Washington (CNN)After months of vowing to fight for his innocence, former Trump campaign chairman Paul Manafort conceded to committing several federal crimes and agreed to cooperate with the Justice Department, including in special counsel Robert Mueller’s investigation of Russian interference in the 2016 presidential election.
Manafort pleaded guilty in federal court in Washington, DC, on Friday to one count of conspiracy against the US and one count of conspiracy to obstruct justice due to attempts to tamper with witnesses.
Friday’s court activity signals Mueller’s investigation will continue and delve deeper into what Manafort knows. Even in lessening the charges against Manafort, prosecutors still have significant leverage over him if he isn’t helpful to their investigation.
Manafort’s decision to cooperate with Mueller comes just weeks after President Donald Trump called Manafort a “brave man” who would not “make up stories in order to get a ‘deal'” after he was convicted in a separate trial in Virginia.
He also admitted to all the other crimes Mueller accused him of since last October — from money laundering and bank fraud to foreign lobbying violations related to his work for pro-Russian Ukrainians. Those charges will be dropped if he completely complies with the cooperation agreement.
“I plead guilty,” Manafort said to the judge near the end of the hour-long hearing.
Special counsel’s office senior prosecutor Andrew Weissmann told the judge that under Manafort’s plea agreement, the other charges will be dropped after he is sentenced in both Virginia and DC “or at the agreement of successful cooperation.”
Manafort was separately convicted of eight crimes by a Virginia federal jury last month. The 69-year-old now faces a likely prison sentence of almost 20 years when the two convictions are stacked consecutively.
Manafort’s cooperation deal means he will have to meet with the special counsel’s office when they want to speak with him about other criminal activities, turn over all documents relevant to the investigation, testify when needed and never lie to them.
The terms don’t prevent other parts of the Justice Department or state and local authorities from bringing new charges. He also could face administrative claims from the government, the agreement says.
“Your client shall testify fully, completely and truthfully before any and all Grand Juries in the District of Columbia and elsewhere, and at any and all trials of cases or other court proceedings in the District of Columbia and elsewhere,” the plea agreement, which Manafort signed a day before, says.
While Trump is not mentioned in Friday’s filing, nor is Manafort’s role in his campaign, the news of the cooperation comes as the President continued to lambast the Mueller investigation on Twitter this week.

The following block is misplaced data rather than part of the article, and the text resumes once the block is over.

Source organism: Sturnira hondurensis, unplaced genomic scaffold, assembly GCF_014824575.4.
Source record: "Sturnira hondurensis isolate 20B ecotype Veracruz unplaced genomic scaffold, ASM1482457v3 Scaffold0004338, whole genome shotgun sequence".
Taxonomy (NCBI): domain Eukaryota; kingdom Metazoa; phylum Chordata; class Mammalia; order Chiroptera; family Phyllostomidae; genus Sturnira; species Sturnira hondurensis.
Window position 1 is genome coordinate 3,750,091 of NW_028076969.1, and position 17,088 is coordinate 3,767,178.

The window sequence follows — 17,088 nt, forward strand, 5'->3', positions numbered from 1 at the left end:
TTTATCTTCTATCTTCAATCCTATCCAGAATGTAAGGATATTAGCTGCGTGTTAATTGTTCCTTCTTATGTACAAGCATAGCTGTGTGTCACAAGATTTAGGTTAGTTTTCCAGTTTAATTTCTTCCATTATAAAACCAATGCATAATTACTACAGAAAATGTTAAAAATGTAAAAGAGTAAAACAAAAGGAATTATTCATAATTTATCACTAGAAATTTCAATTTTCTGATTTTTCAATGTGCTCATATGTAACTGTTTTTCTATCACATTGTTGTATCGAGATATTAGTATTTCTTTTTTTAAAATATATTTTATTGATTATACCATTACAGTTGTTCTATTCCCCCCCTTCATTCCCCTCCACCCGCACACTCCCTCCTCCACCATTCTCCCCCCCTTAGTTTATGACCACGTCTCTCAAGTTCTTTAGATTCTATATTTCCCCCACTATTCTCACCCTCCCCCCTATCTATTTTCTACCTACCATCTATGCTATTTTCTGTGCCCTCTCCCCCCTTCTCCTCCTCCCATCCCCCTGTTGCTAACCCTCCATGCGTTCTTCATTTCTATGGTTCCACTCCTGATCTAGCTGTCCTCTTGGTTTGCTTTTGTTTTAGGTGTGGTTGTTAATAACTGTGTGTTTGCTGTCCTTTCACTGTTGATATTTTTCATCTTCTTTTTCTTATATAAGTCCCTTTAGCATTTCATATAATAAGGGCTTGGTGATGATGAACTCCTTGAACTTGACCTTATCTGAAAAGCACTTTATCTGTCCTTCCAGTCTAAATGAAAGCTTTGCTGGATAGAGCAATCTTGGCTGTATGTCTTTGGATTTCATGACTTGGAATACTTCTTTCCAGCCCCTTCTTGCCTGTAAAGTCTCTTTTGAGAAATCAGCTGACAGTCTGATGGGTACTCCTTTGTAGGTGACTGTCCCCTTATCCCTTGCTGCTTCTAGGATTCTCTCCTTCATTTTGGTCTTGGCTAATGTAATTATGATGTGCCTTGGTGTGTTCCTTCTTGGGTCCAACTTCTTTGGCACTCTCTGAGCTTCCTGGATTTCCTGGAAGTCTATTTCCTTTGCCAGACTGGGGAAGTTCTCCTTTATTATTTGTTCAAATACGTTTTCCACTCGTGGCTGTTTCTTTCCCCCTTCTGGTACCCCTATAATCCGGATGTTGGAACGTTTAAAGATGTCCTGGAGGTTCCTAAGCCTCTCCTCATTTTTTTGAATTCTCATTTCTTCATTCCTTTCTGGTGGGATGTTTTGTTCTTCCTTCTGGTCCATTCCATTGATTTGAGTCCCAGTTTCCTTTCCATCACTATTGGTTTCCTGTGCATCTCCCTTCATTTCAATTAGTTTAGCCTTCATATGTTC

In a statement to CNN after the news of Manafort’s cooperation, White House press secretary Sarah Sanders said, “This had absolutely nothing to do with the President or his victorious 2016 Presidential campaign. It is totally unrelated.”
Wearing a purple tie beneath his dark suit, Manafort looked glum as the hearing unfolded, standing next to his attorney, Richard Westling, with a court security officer standing immediately behind him. Manafort answered the judge’s questions about himself, his plea and rights he will waive, including his rights to a trial and to any appeals.
“I do,” he said repeatedly in a soft voice, waiving each right. As a prosecutor read a long statement of what Manafort admitted to, Manafort sat near the courtroom wall with his eyes closed.
Kevin Downing, Manafort’s lead attorney, said as he exited the courthouse that Manafort wanted to make sure that “his family was able to remain safe and live a good life. He’s accepted responsibility, this is for conduct that dates back many years and everybody should remember that.”
Manafort had proffered information to the government on Tuesday, and his legal team signed the deal on Thursday.
In recent days as the Manafort plea talks were ongoing, the President’s legal team expressed confidence that if Manafort signed a cooperation agreement it wouldn’t have anything to do with the President, according to a source briefed on their thinking.
“Once again an investigation has concluded with a plea having nothing to do with President Trump or the Trump campaign. The reason: the President did nothing wrong,” said Giuliani.
It was the second version of the statement. The initial version, which was quickly revised, included “Paul Manafort will tell the truth” as part of the quote. The amended version removed the phrase.
A legal source, supportive of the President and familiar with the Manafort case, said the Trump team does not believe Manafort has anything significant on the President to share with the special counsel.
The White House had previously distanced itself from Manafort and downplayed his time leading the Trump campaign. But…